Whatever it was, it led to John being temporarily deposed by Emperor Otto I, however it didn't last, as Otto had to return home so his army could plant their crops (actual reason).

Once they left, John returned and castrated or cut the tongues out of everyone who had spoken out against him in his absence. From that point on it was 4 and 5 star reviews across the board.

4) Some national stereotypes exist for a reason and might be older than you think

The Irish are drunk, the Germans are efficient, Scots like to be involved in the extra-judicial execution of military officers….

These stereotypes often form the basis of many jokes (many of them lazier than a sloth who's employed a butler) and some seem like they might have been plucked from the air, but not all.

When the Normans landed in England in 1066 they brought with them partially constructed castles which they put together on arrival and used as bases from which to launch the invasion. This may not seem too remarkable until you remember that the Normans (or North man) were descended from the Vikings. Then it hits you, the Scandinavians have always loved a bit of flat pack.

In fact. if you look at the Bayeux Tapestry there is a panel depicting a group of knights desperately combing the beach around their landing site to try and find the Allen key that one of them had dropped

5) Archaeology is sometimes just really deadpan observational comedy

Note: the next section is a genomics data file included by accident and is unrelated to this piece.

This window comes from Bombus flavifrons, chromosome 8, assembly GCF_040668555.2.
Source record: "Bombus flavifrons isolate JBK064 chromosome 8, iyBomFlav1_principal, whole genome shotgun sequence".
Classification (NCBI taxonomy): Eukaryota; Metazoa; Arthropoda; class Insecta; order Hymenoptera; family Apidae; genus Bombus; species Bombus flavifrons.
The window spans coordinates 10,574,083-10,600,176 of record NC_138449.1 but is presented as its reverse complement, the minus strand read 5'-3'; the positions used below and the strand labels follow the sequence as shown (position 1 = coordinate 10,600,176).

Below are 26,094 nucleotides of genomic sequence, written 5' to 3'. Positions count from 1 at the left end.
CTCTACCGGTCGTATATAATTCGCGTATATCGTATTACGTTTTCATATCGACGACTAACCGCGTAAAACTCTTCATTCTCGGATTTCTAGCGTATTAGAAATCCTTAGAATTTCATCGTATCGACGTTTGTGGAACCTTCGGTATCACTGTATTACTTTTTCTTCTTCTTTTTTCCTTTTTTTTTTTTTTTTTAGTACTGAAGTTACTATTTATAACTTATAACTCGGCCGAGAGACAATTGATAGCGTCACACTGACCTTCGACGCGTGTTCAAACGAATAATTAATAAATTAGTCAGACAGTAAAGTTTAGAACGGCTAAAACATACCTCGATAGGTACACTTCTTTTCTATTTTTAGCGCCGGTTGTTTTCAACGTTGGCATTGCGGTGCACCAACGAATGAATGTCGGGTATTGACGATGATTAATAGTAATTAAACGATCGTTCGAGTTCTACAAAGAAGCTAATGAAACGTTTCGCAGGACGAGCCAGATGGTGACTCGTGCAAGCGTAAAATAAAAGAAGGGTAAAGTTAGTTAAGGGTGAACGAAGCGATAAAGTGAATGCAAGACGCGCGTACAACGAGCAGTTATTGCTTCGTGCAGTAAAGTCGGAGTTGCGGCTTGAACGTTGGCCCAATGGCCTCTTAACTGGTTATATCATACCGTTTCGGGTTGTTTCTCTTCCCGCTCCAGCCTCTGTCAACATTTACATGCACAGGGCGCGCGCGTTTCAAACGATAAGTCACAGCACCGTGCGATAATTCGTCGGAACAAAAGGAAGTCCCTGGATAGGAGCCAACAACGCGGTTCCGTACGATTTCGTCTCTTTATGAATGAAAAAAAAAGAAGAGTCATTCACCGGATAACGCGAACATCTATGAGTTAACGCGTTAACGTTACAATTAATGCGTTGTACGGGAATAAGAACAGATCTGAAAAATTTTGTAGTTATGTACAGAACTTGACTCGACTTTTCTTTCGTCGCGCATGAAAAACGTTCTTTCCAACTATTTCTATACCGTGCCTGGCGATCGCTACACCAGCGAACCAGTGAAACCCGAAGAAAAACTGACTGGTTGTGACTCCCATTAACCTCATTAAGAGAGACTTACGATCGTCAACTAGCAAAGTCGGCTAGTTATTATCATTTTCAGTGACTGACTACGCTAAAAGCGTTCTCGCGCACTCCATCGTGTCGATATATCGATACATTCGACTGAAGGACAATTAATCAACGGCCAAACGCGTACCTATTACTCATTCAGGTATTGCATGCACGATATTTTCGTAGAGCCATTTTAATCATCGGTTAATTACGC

Talking of Vikings, a stick with runes on was recently found and when translated it read: 'I love that woman but she is married to another. I am that woman's friend'. This means we now have physical evidence that the 'Friend Zone' is at least 1,000 years old.

6) Pay your acts (Praetorian Guard)

More a lesson for promoters here. It's important to pay people for the job they've done, especially if you've already agreed a fee.

The comedy world is full of rumours and stories of acts getting short-changed at the last minute by a chancer who thinks they can get away with it. Well these unscrupulous buggers are luckier than they might think, pulling a fast one on the mentally unbalanced waifs and strays of comedy is one thing, trying the same thing on a hulking mass of muscles and pointy objects is a different matter entirely.

This is the situation that would be Roman Emperor Didius Julianus found himself in. The previous incumbent of the Imperial throne, Pertinax, had made the tactical error of asking the Praetorian Guard (the Emperor's supposed bodyguards) to do their job. Incensed by the idea that anyone would ask a solider to act like a solider they decided to step right outside of their job description and killed him.

This left them in the very powerful position of being able to pick their own boss and getting paid to do so. As such, a bidding war broke out, which was won by Didius when he promised to pay 25,000 sesterces to each soldier (about 10,000 men in total).

This was such an insane amount of money that he might as well have offered to invent a time machine and take all of the Praetorian Guard to Alton Towers for the day and promise to buy them all ice cream too.

Unsurprisingly he was unable pay up and 66 days later he was murdered. Dodgy dealers, you have been warned.

7) Dicks have always been a winner

They're on hills, cave walls, statues, mosaics, paintings. Romans even used to put tiny metal ones on their children to protect them from the evil eye! Dicks are, always have been and will always be fascinating to humans. If in doubt, dick jokes.

And now for one gig that's pretty historic.

1) 18th March, 2017, Queens Head Pub, London, 2.30pm, £5

As far as I can tell 'Ask an Archaeologist', might be the first ever stand-up comedy, archaeology show performed in a pop-up Viking drinking hall on the Roof of an east London pub. For tickets for this and dates of the 'Paul Duncan McGarrity vs the Minor-Tour' tour, visit .paulduncanmcgarrity.co.uk or follow @PaulDuncanMcG on twitter.

Published: 2 Mar 2017